Betty and Dan Caruk of Dauphin spend many nights throughout the winter months glued to their TV to watch their grandson play hockey. Tristen Robins is in his second full year of Major Jr. hockey as he's playing with the Saskatoon Blades.

Last season was his first when he scored nine goals and added 16 assists for 25 points in the regular season. He showed more of what he could do in the playoffs when he scored three goals and added a helper in 10 games.

This year, the young man who lives in Clear Lake had a goal of doing big things and that goal was clearly accomplished. He scored 33 goals and chipped in with 40 assists. The 73 point total is 48 more than last year and this year, he played in six fewer games. 

When the regular season was suspended earlier this month, Tristen and the rest of the Blades still had another five games. Meaning, he would have likely increased his total by at least a few points. Robins was averaging 1.17 points-per-game this season. If he continued with that pace for the remaining five games, he would have finished with at least 78 points.

"I certainly can't take all of the credit, I was playing with some great line mates," said Robins. "We were really seeing each other on the ice and we made some pretty solid things happen."

The line of Robins, Kyle Crnkovic, and Martin Fasko-Rudas was formed in the second half. As mentioned above, Robins finished the campaign with 73 points. Crnkovic had 64 in 63 games while Fasko-Rudas finished with 18 in 23 games. 

In the team's eventual last game of the season on March 10, Robins scored one goal and he added one assist while Crnkovic also scored a goal. Three days prior, Tristen and Kyle lit it up again. Robins scored one goal and had two assists while Crnkovic had two goals and two assists.

"Having that full year under my belt was super beneficial, I had a good feeling coming into the season on what it took to succeed," continued Robins. "I also had more of an opportunity this season. I was playing with some great guys in big situations."

Not only was Tristen and his entire line having success, but the team was as well. Saskatoon was holding onto the second wildcard spot in the Eastern Conference and they were only three points back of Brandon for the third spot in the East Division. The Blades won their last three games and they went 7-3 in their final 10 games before the suspension and eventual cancellation of the season. 

They in all won 34 games this season. Last year they won 45 games and they lost to the Prince Albert Raiders in the second round of the playoffs who eventually won the Western Hockey League. After that disappointment and solid campaign this year, Tristen was ready for a push; however, that won't happen.

"Losing out in the second round last year certainly left a bitter taste in our mouth," continued Robins. "We thought we had a good group this year and we were ready for a good push. It's unfortunate that we have to wait for another year, but we understand that it has to happen."

Tristen's season also certainly didn't go unnoticed from several scouts in the pro ranks. The Clear Lake resident is eligible to be selected in the 2020 NHL Entry Draft. He's currently ranked #69 by Future Considerations when it comes to his draft stock. Being drafted; however, may have to wait a bit as the scouting combine and Entry Draft have been postponed because of COVID-19. The 2020 Draft was originally set for June 26-27 in Montreal.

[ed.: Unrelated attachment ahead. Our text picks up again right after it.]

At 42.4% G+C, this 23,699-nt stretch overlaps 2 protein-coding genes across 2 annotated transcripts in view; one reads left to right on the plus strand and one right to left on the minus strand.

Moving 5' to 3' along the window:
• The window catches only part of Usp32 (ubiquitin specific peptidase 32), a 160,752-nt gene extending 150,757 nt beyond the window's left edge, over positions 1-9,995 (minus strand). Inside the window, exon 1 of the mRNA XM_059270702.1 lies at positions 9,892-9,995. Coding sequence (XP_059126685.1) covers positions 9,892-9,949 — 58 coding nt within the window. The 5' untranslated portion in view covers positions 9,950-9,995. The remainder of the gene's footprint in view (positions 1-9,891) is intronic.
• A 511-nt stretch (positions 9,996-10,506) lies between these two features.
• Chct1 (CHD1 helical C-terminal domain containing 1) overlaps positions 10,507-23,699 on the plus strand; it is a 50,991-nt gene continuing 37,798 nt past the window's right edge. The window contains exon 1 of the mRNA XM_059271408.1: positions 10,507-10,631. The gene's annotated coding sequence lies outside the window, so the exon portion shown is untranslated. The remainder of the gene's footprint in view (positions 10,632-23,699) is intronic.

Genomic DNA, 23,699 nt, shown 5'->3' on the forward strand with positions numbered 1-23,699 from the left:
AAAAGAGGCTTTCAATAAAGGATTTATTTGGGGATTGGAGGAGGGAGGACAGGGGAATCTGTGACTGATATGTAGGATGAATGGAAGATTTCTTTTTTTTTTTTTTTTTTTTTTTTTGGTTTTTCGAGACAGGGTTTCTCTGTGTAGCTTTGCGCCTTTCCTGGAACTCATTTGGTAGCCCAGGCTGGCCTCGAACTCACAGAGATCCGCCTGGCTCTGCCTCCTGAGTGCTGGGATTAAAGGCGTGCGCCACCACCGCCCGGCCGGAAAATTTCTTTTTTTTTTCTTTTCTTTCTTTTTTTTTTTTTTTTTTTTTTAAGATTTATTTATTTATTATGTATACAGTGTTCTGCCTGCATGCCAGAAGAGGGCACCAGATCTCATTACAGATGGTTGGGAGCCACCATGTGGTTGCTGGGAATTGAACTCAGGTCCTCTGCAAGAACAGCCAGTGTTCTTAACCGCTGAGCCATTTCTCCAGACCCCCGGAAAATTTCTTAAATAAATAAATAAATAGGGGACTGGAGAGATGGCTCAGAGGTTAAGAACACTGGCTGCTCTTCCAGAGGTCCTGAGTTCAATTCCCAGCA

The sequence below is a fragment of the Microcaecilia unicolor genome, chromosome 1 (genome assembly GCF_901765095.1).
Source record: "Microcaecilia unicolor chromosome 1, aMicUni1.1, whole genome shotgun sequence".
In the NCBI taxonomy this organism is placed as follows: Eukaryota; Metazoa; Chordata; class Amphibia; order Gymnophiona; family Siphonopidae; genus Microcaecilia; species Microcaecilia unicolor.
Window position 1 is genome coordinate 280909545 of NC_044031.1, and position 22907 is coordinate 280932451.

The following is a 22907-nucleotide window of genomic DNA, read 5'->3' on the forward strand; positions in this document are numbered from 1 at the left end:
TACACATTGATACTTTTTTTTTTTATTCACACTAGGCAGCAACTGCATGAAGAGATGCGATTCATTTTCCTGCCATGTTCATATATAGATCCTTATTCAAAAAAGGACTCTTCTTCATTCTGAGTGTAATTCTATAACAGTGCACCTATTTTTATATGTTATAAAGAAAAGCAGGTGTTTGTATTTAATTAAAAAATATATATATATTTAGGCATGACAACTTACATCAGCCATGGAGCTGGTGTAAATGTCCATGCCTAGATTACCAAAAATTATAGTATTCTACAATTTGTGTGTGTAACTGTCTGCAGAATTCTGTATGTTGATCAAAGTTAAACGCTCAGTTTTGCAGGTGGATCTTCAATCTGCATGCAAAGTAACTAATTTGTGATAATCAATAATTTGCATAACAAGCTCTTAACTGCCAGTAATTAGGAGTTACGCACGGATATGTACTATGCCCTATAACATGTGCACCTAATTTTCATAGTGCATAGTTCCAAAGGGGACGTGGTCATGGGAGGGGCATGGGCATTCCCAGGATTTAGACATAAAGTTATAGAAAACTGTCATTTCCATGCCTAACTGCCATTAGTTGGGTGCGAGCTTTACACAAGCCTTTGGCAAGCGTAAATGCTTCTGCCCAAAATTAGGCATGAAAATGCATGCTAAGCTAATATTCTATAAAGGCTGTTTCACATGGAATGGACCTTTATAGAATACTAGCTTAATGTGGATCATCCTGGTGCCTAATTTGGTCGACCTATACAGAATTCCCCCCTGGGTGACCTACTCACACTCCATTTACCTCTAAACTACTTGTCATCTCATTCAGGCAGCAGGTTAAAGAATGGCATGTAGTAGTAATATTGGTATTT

Despite the postponement, Robins is staying positive and he knows this is just a bump in the road.

"I was looking forward to this of course, but it's still going to happen and I'm really excited about it," continued Robins.

Robins also adds that it doesn't matter where he gets selected, he'll be ready for any challenge that is ahead for him.

"Whoever is going to call my name it's going to be a special and exciting moment and I sure can't wait for it," concluded Robins.

For a fun flashback, it took Robins just four games to record his first point in the WHL. Playing with Saskatoon in the 2017-2018 season, Robins had one assist in three games after he played a single game with Regina in that season.

On this day last year, sticks and helmets were flying, fans were cheering, and the players, they were celebrating inside of Credit Union Place. Back on March 31, 2019, the Parkland 08 Pirates won the Source for Sports Parkland Prospects Challenge.

The Pirates didn't suffer defeat the entire tournament. They beat Brandon, 6-0, and they won their semi-final over Southwest, 7-2. Prior to that meeting with Southwest, the Pirates tied Pembina Valley, 5-5. Ultimately, the team beat Yellowhead in the final in what turned out to be a classic, 4-3.

Cary Fillion was one of the coaches and he still has the picture of that day in his head.

"I remember that we had such a great group of kids and some real talent," said Fillion. "We had some great firepower, a great group of defence and some great goaltending. We had a couple of practices leading up to the event and everyone was on the same page and it really showed. It was a great weekend."

Besides outscoring Brandon and Southwest, 13-2, their other two games were extremely close and that speaks to how strong the competition field was.

"There were some really good teams in this. In the final, we had to come from behind to beat Yellowhead when Liam Chartrand scored," concluded Fillion. "Our parents were wearing our white jerseys in the stands so it truly was a great feeling for everyone."

The Pirates were set to defend their title; however, the event was cancelled because of COVID-19.